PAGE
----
Questions for Victim

If you suspect that you or someone you know may be a victim of domestic violence, read through the following list of questions. If you find yourself identifying with the statements below, or answering yes, you may be a victim of domestic violence. Refer to the resources section for support services that are available to help you.


Questions for the Victim

  • Do you feel like any or all aspects of your life are being controlled by your intimate partner?
  • If so, how is your partner able to control your behaviour? Is it through fear?
  • Are you being threatened directly or are there threats directed at loved ones including your children or pets?
  • Are you made to feel inadequate or incapable of handling tasks on your own?
  • Are you restricted from accessing the family finances or does your partner use finances to control your lifestyle?
  • Are you unable to socialize freely with family and friends?
  • Do you suffer from constant harassment from your partner?
  • Are you restricted from practicing your spiritual beliefs or are your beliefs ridiculed?
  • Does your partner follow you or frequently check the odometer on your vehicle?
  • Are your phone calls monitored?             
  • Are you being physically assaulted in any way?
    • Pushed or shoved
    • Slapped or punched
    • Choked or held against your will
    • Objects thrown at you
    • Or even through acts or gestures
  • Are you forced to have sex against your will or participate in degrading sexual activity?
  • Has your partner ever threatened to commit suicide if you do not comply with certain requests or demands?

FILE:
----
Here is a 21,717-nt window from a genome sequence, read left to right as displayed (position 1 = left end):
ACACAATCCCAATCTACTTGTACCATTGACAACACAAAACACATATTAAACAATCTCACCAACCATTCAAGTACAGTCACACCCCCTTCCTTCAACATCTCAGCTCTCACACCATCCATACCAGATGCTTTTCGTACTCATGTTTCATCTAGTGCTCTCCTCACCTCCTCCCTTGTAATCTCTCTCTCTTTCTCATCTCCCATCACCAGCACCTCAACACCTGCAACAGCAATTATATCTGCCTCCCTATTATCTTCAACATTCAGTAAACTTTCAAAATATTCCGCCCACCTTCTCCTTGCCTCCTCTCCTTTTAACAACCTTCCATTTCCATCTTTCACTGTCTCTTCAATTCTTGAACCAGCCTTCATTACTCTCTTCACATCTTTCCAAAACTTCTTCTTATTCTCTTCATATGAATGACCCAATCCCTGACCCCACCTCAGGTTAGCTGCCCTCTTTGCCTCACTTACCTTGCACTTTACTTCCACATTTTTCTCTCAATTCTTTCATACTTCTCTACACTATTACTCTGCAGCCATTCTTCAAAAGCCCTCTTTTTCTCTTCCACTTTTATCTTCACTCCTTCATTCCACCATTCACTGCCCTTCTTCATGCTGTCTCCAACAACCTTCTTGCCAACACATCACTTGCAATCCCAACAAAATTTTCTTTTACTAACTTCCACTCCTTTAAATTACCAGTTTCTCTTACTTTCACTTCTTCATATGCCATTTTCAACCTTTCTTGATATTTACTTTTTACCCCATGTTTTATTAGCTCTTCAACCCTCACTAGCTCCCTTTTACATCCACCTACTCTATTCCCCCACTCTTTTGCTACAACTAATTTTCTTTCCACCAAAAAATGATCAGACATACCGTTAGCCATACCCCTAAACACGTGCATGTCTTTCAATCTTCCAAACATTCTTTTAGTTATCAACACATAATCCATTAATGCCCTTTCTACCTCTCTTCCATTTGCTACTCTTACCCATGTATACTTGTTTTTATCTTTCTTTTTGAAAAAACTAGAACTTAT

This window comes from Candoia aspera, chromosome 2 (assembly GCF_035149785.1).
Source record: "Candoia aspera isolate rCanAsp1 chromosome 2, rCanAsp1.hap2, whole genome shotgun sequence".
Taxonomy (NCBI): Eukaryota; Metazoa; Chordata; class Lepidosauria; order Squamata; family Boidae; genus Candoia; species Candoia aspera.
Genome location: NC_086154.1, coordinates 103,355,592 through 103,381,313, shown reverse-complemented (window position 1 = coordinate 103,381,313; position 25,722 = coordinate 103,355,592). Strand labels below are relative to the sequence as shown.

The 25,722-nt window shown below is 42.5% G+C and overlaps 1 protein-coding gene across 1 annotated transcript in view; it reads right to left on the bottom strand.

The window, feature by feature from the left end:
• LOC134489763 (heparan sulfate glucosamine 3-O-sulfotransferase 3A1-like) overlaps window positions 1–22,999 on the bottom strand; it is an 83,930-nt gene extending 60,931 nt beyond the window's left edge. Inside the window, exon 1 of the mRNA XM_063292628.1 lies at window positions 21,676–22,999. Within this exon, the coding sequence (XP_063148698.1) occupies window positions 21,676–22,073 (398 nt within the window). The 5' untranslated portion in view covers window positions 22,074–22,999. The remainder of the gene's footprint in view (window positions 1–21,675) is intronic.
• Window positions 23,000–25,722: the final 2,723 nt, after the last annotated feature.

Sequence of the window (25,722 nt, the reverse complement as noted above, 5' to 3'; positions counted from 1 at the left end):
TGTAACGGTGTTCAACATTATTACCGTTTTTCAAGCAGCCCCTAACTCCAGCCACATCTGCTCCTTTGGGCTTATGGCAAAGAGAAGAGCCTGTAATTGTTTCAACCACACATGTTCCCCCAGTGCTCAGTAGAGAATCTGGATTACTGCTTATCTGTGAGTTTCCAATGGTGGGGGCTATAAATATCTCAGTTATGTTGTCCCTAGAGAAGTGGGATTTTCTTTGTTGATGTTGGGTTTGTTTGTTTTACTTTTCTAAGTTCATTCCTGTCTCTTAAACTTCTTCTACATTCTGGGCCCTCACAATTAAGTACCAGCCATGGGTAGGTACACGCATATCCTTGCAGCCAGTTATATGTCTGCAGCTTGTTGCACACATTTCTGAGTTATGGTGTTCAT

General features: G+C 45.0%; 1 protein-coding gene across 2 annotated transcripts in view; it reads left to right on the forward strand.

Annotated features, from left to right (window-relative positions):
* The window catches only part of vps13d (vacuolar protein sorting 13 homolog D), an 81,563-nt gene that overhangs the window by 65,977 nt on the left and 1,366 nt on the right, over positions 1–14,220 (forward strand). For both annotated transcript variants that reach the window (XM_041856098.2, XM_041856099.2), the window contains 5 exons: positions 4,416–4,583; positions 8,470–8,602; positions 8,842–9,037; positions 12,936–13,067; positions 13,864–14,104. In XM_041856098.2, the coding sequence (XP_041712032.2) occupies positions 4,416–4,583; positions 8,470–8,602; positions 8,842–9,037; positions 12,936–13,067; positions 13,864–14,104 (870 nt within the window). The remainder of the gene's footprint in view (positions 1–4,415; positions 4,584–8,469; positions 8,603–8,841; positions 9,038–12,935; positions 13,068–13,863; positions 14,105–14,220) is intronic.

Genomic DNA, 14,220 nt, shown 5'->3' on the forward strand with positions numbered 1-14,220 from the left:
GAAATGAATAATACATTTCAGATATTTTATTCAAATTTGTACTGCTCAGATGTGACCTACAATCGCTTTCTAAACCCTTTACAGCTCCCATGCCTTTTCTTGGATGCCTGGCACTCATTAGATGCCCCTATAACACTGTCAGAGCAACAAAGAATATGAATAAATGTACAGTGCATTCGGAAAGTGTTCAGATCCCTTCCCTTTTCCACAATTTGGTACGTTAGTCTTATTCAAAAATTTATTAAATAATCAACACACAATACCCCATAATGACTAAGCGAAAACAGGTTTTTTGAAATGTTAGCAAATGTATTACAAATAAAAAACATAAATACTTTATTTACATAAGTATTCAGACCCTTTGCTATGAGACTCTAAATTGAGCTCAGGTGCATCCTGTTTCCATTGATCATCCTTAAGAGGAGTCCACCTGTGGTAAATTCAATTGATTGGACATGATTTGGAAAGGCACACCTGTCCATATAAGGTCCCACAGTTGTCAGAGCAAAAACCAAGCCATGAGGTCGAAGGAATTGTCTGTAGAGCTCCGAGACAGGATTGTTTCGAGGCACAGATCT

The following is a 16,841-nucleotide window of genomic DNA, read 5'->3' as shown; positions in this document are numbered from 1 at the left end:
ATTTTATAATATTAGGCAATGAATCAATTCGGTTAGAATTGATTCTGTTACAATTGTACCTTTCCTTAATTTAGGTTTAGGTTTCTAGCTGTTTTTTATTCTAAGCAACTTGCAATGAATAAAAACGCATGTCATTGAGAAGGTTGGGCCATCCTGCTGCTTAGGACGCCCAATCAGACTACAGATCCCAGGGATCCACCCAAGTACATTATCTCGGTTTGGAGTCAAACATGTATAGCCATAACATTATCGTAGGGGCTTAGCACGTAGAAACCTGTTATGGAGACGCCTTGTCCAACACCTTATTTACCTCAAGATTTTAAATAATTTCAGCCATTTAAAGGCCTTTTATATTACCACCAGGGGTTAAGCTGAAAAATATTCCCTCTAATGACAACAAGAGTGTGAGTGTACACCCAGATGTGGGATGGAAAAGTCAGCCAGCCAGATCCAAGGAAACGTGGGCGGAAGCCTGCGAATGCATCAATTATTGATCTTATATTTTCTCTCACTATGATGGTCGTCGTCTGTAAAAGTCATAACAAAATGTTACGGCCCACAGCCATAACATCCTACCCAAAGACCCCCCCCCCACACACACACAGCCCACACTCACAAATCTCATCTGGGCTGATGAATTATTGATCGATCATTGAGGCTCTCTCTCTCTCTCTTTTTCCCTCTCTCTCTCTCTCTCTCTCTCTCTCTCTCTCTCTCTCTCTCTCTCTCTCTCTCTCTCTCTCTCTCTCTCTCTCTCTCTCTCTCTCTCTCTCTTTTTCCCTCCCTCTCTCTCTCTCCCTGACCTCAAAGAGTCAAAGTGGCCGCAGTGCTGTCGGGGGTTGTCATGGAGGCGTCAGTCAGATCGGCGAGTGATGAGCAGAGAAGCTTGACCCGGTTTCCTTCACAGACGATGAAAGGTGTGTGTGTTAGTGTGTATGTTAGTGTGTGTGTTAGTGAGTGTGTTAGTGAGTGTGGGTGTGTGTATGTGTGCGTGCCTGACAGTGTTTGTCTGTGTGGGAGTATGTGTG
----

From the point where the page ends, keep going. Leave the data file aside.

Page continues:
• Do you feel as though like you have to "walk on eggshells" to keep your partner from getting angry?
  • Are you frightened by your partner's temper?
  • Do you feel you should stop seeing other friends or family, or give up activities you enjoy because your partner doesn't like them?
  • Are you afraid to tell your partner your worries and feelings about the relationship?
  • Do you feel you should do what your partner tells you to do because you are afraid to hurt their feelings; and have the urge to "rescue" your partner when he or she is troubled?


Answering yes to any number of these questions may indicate that you are in an abusive relationship.


Consider whether you believe:

  • you must stay because you feel your partner will harm himself/herself if you leave.
  • jealousy is a sign of love.
  • the critical things your partner says to make you feel bad about yourself.
  • there is something wrong with you if you don't enjoy the sexual things your partner makes you do.
  • in the traditional ideas of what a man and a woman should be and do -- that the man makes the decisions and the woman pleases him.
  • you are the only one who can help your partner and that you should try to "reform" him or her.


Have you:

  • found yourself making excuses to yourself or others for your partner's behaviour when you are treated badly?
  • stopped expressing opinions if your partner doesn't agree with them?
  • been kicked, hit, shoved, or had things thrown at you by your partner out of jealousy or anger?